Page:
HCA to decide which schemes in regeneration area have ‘realistic chance of getting off the ground’
The government’s regeneration super quango is to review all its spending in the Thames Gateway, writes Joey Gardiner.
Sir Bob Kerslake, chief executive of the Homes and Communities Agency (HCA), said the body was conducting a full review of the funding of all schemes over the autumn. The HCA took charge of regeneration spending across the area upon its formation at the start of December 2008.
Kerslake said: “When we took control of the programme, it was clear the remaining funding that had come across wasn’t aligned to the projects and there wasn’t a shared view of what could go ahead given the new constraints.”
“We are therefore conducting a review of all projects yet to be contractually agreed. We have to decide which ones still have realistic expectations of getting off the ground before the end of the Comprehensive Spending Review period in 2011.”
He added that any projects that had been contractually agreed would go ahead.
Schemes earmarked for funding but now under review include parts of the regeneration of south Essex and north Kent, improvements to the East London tube line and Docklands Light Railway, and regeneration in the Greenwich peninsula.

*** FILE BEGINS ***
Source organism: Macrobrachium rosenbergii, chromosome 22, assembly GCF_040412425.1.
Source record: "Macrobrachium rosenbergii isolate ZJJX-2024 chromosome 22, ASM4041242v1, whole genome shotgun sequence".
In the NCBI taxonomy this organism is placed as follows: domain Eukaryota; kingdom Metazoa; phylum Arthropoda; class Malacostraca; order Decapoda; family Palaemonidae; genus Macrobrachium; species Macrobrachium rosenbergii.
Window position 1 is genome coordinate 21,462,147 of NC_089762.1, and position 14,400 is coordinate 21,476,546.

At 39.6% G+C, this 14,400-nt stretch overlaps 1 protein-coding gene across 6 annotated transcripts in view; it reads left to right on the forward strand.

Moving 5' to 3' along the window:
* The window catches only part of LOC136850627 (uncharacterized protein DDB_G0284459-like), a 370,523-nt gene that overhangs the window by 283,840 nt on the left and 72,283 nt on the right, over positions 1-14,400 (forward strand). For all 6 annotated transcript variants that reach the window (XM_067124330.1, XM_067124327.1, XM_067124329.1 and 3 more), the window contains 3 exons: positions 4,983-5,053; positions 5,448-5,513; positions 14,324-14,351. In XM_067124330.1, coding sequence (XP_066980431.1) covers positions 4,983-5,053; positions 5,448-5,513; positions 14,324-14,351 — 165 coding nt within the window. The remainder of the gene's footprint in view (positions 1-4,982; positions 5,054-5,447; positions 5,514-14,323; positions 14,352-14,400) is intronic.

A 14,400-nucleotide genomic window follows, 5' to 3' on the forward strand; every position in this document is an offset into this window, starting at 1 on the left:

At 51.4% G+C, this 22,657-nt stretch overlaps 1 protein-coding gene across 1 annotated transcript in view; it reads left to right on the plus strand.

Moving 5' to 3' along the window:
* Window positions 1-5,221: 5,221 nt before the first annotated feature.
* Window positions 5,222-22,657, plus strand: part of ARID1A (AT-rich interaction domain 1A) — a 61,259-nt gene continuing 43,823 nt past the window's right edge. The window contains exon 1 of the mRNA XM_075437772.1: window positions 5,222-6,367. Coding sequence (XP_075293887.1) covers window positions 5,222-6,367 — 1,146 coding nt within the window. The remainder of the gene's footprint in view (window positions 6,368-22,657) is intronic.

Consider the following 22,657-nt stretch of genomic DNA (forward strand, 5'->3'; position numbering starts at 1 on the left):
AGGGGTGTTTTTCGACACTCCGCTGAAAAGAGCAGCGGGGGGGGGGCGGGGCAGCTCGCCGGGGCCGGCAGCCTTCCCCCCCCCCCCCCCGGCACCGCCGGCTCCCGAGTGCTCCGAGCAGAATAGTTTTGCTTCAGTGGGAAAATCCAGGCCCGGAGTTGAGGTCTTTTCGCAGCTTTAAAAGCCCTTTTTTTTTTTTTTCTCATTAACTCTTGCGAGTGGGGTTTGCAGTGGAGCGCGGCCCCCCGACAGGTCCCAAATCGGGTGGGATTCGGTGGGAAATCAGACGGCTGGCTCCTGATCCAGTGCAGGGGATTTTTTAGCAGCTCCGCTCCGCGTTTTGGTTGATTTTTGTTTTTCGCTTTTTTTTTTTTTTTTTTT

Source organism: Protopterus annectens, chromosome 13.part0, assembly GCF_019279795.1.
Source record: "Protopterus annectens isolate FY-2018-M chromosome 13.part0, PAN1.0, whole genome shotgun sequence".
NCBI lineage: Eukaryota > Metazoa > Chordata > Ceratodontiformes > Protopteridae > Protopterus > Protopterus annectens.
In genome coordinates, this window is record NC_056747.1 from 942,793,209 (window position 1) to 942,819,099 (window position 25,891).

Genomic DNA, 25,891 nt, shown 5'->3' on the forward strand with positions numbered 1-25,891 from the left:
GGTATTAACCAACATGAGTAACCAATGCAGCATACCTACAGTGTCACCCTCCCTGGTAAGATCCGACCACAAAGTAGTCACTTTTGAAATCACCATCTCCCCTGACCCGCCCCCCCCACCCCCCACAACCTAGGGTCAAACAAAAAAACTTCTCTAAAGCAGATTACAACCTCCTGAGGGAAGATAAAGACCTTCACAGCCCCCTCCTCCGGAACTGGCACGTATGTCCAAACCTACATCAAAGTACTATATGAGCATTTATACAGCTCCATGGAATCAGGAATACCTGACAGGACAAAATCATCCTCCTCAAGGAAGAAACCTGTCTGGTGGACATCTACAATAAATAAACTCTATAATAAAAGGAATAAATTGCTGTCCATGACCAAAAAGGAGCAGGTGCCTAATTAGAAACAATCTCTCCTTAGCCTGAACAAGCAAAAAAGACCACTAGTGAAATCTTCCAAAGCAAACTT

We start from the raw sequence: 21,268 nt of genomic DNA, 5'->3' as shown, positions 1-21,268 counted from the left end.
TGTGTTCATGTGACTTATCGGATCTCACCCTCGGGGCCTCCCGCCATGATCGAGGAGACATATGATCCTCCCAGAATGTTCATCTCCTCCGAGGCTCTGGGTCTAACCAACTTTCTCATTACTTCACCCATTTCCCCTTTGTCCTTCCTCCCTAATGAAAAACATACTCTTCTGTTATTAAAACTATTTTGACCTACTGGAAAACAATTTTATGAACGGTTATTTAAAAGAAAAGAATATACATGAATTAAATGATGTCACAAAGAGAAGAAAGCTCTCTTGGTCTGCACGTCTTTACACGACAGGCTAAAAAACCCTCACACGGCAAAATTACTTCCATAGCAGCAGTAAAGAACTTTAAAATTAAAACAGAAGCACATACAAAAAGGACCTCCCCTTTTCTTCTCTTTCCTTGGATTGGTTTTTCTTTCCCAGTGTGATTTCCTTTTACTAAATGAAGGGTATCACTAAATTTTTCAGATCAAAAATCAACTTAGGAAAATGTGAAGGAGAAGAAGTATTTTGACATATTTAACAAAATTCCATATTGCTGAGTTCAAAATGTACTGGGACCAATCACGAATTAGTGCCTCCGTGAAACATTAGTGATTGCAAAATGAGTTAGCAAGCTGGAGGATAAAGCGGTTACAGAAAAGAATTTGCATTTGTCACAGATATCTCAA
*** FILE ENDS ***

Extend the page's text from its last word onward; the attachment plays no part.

There wasn’t a shared view of what could go ahead given the new constraints
Sir Bob Kerslake, HCA
The Thames Gateway funding controlled by the HCA was known as the growth area cash before the formation of the agency. However, Kerslake said this had already been reduced by the time the HCA took control of the programme.
A spokesperson said the budget had been cut by £50m last year with a further £10m per year being cut from the 2009 and 2010 budgets. The HCA said that the funding for 2008-11 was now £191, including a £75m annual budget for 2009 and 2010.
The Thames Gateway programme reduced by £50m last year, prior to transfer to HCA, to support the housing programme. There has been no impact from this on project delivery so far. Subsequent to the transfer to HCA a further £10m per year was removed from the 09/10 and 10/11 budgets reducing them to £75m in each year.
The review will not directly affect the urban development corporations in the area, which are funded directly by the communities department. These are subject to a separate five-year assessment.
Kerslake added: “Previously, I think a lot of people assumed that if they didn’t get their money this year then they’d get it next year. Now we’re in a different world, and we don’t have certainty of funding beyond the spending review.”